In the ideal world, software developers would analyze each problem in the language of its domain and then articulate solutions in matching terms. They could thus easily communicate with domain experts and separate problem-specific ideas from the details of general-purpose languages and specific program design decisions.
In a way this reminds me of the work done by Paul Klint c.s. at CWI in The Netherlands.
Quite a bit of the effort from over 25 years ago seems to have been repeated.
Thank you for the feedback. We are well aware of the work at CWI, the "language workbench" approaches, the (commercial) "intensional programming" project from a decade ago, and the ongoing efforts at JetBrain. Racket differs very much from all these projects and none of the work is a repeat of old work.
Since CACM limits the number of citations, we focused on providing in-depth citations for our new work rather than an overview of the entire field. For experts, we recommend studying some of the citations to get a true sense of the Racket approach, which this overview article cannot provide due to its size and focus.
Thanks for your comment. We've been long aware of, and are long-standing fans of, the work of Klint and others on ASF+SDF as well as its successor systems. The CACM format limits the number of citations we can include in an article, and this is by no means the only such system that merits comparison. We encourage readers to refer to citation 12, which includes many of these successor systems (some of them by Klint's intellectual heirs). Nevertheless, this article is arguing for a rather different system architecture principle than that embraced by ASF+SDF, so none of that work has been "repeated"; furthermore, as the article says, Racket is itself now a 23-year effort. We encourage you to read the article, which will clarify some of these points.
Sigh. The title to this paper comes from John Foderaros introduction to CACMs September 1991 special issue on Lisp, but there is no mention, no acknowledgment, no reference.
Here is a quote from that Introduction:
When Lisp adopts a new paradigm it not only replicates existing practice, but goes beyond it to become a testbed for advancing the state of the art. Why has Lisp been able to adapt so easily when other languages have not? One reason is that Lisp is a programmable programming language. Not only can you program in Lisp (that makes it a programming language) but you can program the language itself.
Here is the reference:
Foderaro, John, LISP: introduction, Communications of the ACM, Vol. 34 No. 9, Page 27
Richard P. Gabriel
ACM Fellow & Lisp guy
Thank you Dick.
With apologies to John, we think of Racket as an heir to Lisp and simply considered it obvious that this article continues the report on the long line of Lisp research. The prose of our article says so, verbatim.
We should have used one slot in our bibliography budget to tip our hat explicitly to John's article.
Matthias: My comment is aimed at prospective authors to encourage them to make the job of future historians easier by maintaining the chains of connection between ideas. I am using your paper as a teaching opportunity.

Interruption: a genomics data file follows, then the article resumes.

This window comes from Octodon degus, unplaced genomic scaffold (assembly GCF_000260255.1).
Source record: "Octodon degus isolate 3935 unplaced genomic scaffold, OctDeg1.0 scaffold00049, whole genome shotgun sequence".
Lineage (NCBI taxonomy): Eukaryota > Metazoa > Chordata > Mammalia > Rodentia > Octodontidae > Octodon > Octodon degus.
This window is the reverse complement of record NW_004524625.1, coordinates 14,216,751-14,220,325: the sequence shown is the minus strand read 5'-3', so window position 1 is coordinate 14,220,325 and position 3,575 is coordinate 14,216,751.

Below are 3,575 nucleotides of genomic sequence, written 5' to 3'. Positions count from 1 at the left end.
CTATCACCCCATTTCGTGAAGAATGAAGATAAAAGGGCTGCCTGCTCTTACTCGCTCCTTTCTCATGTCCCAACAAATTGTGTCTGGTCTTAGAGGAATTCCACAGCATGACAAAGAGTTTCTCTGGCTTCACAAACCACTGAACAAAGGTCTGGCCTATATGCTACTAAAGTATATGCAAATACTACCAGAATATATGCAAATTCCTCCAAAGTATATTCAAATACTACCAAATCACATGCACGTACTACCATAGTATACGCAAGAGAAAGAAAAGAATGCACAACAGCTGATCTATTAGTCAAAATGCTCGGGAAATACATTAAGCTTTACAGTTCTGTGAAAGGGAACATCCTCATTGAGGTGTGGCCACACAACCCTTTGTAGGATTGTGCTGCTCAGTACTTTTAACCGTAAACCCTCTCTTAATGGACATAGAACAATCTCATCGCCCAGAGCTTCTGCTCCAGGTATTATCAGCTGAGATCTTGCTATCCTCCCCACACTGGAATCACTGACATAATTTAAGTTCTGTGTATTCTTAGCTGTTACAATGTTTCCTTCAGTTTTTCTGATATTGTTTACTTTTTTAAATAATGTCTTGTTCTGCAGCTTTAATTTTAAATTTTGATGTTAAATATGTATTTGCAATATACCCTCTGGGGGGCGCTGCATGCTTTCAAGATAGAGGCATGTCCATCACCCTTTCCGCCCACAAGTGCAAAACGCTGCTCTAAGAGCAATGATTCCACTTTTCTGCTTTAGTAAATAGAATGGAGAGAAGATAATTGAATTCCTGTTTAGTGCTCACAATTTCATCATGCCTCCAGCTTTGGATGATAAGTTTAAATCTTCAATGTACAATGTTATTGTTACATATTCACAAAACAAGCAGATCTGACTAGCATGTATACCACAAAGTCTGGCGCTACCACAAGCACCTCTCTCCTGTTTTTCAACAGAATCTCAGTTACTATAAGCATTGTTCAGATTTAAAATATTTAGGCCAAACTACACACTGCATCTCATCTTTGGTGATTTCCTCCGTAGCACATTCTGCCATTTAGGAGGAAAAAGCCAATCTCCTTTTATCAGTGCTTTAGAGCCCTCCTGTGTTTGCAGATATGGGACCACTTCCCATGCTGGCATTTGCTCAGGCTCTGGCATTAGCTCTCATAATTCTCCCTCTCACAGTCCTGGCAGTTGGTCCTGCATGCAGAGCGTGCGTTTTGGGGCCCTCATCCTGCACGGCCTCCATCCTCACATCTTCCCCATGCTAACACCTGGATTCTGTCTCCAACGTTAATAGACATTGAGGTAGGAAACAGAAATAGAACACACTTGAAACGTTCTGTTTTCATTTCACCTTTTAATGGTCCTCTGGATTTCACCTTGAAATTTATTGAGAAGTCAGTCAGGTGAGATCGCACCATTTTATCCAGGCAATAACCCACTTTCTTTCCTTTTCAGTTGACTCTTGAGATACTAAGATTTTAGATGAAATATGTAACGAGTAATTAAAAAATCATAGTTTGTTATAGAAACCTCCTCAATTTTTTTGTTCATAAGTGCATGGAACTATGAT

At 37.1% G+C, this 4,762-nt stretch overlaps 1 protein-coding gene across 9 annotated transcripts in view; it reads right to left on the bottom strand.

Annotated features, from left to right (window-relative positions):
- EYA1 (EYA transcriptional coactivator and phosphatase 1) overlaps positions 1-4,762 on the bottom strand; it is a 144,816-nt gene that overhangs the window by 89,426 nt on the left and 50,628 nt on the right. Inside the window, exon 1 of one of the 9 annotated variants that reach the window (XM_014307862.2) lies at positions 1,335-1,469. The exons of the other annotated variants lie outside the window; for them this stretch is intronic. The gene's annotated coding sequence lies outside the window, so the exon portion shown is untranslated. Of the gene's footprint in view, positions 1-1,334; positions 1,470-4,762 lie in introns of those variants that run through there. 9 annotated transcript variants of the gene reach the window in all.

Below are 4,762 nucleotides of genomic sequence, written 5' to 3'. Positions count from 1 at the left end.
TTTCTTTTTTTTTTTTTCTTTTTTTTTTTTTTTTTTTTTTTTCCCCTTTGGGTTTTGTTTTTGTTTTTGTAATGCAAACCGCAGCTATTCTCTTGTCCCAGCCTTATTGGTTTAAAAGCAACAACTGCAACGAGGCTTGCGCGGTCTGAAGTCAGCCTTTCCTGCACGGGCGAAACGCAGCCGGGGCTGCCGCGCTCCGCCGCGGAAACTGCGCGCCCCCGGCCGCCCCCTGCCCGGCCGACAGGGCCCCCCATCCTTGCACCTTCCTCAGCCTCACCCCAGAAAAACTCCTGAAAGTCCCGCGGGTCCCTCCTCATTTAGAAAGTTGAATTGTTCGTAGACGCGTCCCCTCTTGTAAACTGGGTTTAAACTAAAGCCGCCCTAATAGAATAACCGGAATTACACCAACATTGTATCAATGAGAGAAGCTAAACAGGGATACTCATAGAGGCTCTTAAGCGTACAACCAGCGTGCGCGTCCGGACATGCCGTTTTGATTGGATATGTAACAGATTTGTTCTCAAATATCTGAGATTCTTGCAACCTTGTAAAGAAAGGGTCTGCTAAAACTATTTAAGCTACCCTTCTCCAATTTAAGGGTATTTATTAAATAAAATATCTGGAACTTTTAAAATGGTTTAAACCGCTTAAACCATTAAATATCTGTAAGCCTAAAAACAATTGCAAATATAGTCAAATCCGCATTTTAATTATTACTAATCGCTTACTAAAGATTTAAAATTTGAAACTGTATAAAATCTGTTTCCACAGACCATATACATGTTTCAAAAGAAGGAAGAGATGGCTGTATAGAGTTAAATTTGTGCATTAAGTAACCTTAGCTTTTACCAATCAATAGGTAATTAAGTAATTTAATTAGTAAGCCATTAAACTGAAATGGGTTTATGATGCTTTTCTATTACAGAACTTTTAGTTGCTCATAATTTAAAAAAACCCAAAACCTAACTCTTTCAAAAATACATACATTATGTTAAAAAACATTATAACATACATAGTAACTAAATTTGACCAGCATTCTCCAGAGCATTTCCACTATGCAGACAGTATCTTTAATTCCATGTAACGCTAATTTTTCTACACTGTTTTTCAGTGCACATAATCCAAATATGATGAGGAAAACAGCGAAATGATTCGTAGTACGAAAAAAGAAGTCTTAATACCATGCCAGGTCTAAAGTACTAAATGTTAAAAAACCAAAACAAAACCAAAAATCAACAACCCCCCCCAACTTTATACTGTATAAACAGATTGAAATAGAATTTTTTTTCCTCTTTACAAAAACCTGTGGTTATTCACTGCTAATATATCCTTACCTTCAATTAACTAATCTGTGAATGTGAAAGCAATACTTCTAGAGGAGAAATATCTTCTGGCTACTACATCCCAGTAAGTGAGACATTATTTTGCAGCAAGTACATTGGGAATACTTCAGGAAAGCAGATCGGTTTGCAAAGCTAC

By choosing A Programmable Programming Language as the title of the paper - instead of Language-Oriented Programming, for example - you and your co-authors have appeared to stake a modest claim to the idea of programmable programming languages. One essay I read on how to write a research paper remarks as advice that the title states the contribution of a paper in one sentence.
I have observed a number of researchers searching for the origin of an idea look for the first paper published in a scientific venue that mentions the idea; in some cases this approach has missed the mark on idea attribution by several decades. Im not a fan of this, and those who follow this practice in tracing back the idea of a programmable programming language could very well stop searching at your paper.
In fact, the idea of a programmable programming language is very old, as you know. Some of the notable - to me - programming languages and programming language ideas originally implemented in a programmable programming language are MicroPlanner, Conniver, KRL, ContextL, Qlisp, MACSYMA, lots of logic programming languages, lots parallel programming languages, and lots of OO languages, like Flavors, CommonLoops, CLOS, and LOOPS. Oh, and another language named Scheme, which was implemented in 1975 in MacLisp by Gerald Jay Sussman and Guy L. Steele Jr. Matthias, I know you know all of this.
The Racket work is wonderful and I love it. The paper does a good job of giving the right amount of credit to its Lispy ancestry. My comment is designed to encourage future authors of technical papers to help historians by suggesting those authors include at least one modest bibliographical or in-line reference to earlier incarnations of an idea when it makes sense to do so - in order to point historians and other researchers back toward the original sources for ideas.
I wrote a critique about the article in the link below. Specifically about the section: "Turn extra-linguistic mechanisms into linguistic constructs", and your note about Sapir-Whorf.
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